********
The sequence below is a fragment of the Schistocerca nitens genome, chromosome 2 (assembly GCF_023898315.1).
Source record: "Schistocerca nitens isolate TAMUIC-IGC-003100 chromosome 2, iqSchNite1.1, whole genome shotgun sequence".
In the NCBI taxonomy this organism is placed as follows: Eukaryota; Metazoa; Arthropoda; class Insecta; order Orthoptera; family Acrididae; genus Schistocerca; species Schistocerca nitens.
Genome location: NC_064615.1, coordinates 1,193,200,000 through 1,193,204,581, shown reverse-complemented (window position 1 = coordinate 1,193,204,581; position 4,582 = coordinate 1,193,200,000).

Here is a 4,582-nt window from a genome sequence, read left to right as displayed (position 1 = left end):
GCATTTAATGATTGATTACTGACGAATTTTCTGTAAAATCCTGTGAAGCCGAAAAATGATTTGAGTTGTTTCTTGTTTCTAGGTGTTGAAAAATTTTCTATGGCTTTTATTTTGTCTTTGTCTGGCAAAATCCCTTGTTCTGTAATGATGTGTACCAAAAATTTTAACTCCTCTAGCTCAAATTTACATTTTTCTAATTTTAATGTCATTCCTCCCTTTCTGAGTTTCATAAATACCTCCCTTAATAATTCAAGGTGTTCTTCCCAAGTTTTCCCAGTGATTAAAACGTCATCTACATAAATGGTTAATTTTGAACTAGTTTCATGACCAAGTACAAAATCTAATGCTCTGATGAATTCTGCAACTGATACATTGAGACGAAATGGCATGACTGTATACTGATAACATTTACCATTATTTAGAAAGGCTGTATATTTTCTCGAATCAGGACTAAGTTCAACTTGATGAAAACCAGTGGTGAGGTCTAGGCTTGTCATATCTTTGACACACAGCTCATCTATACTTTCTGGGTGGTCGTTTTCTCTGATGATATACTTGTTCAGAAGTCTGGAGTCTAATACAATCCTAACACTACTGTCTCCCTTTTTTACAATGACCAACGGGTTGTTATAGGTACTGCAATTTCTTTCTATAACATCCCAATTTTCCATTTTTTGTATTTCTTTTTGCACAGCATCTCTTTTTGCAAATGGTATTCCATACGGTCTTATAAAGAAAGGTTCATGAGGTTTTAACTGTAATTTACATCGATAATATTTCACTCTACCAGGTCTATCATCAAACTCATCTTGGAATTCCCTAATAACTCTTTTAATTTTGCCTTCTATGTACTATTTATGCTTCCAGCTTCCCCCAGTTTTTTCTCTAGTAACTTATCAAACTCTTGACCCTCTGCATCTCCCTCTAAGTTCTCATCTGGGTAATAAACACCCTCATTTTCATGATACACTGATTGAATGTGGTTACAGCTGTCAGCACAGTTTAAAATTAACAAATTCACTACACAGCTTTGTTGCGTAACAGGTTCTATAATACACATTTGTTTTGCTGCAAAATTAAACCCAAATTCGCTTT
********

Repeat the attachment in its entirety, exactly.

The sequence below is a fragment of the Schistocerca nitens genome, chromosome 2 (assembly GCF_023898315.1).
Source record: "Schistocerca nitens isolate TAMUIC-IGC-003100 chromosome 2, iqSchNite1.1, whole genome shotgun sequence".
In the NCBI taxonomy this organism is placed as follows: Eukaryota; Metazoa; Arthropoda; class Insecta; order Orthoptera; family Acrididae; genus Schistocerca; species Schistocerca nitens.
Genome location: NC_064615.1, coordinates 1,193,200,000 through 1,193,204,581, shown reverse-complemented (window position 1 = coordinate 1,193,204,581; position 4,582 = coordinate 1,193,200,000).

Here is a 4,582-nt window from a genome sequence, read left to right as displayed (position 1 = left end):
GCATTTAATGATTGATTACTGACGAATTTTCTGTAAAATCCTGTGAAGCCGAAAAATGATTTGAGTTGTTTCTTGTTTCTAGGTGTTGAAAAATTTTCTATGGCTTTTATTTTGTCTTTGTCTGGCAAAATCCCTTGTTCTGTAATGATGTGTACCAAAAATTTTAACTCCTCTAGCTCAAATTTACATTTTTCTAATTTTAATGTCATTCCTCCCTTTCTGAGTTTCATAAATACCTCCCTTAATAATTCAAGGTGTTCTTCCCAAGTTTTCCCAGTGATTAAAACGTCATCTACATAAATGGTTAATTTTGAACTAGTTTCATGACCAAGTACAAAATCTAATGCTCTGATGAATTCTGCAACTGATACATTGAGACGAAATGGCATGACTGTATACTGATAACATTTACCATTATTTAGAAAGGCTGTATATTTTCTCGAATCAGGACTAAGTTCAACTTGATGAAAACCAGTGGTGAGGTCTAGGCTTGTCATATCTTTGACACACAGCTCATCTATACTTTCTGGGTGGTCGTTTTCTCTGATGATATACTTGTTCAGAAGTCTGGAGTCTAATACAATCCTAACACTACTGTCTCCCTTTTTTACAATGACCAACGGGTTGTTATAGGTACTGCAATTTCTTTCTATAACATCCCAATTTTCCATTTTTTGTATTTCTTTTTGCACAGCATCTCTTTTTGCAAATGGTATTCCATACGGTCTTATAAAGAAAGGTTCATGAGGTTTTAACTGTAATTTACATCGATAATATTTCACTCTACCAGGTCTATCATCAAACTCATCTTGGAATTCCCTAATAACTCTTTTAATTTTGCCTTCTATGTACTATTTATGCTTCCAGCTTCCCCCAGTTTTTTCTCTAGTAACTTATCAAACTCTTGACCCTCTGCATCTCCCTCTAAGTTCTCATCTGGGTAATAAACACCCTCATTTTCATGATACACTGATTGAATGTGGTTACAGCTGTCAGCACAGTTTAAAATTAACAAATTCACTACACAGCTTTGTTGCGTAACAGGTTCTATAATACACATTTGTTTTGCTGCAAAATTAAACCCAAATTCGCTTT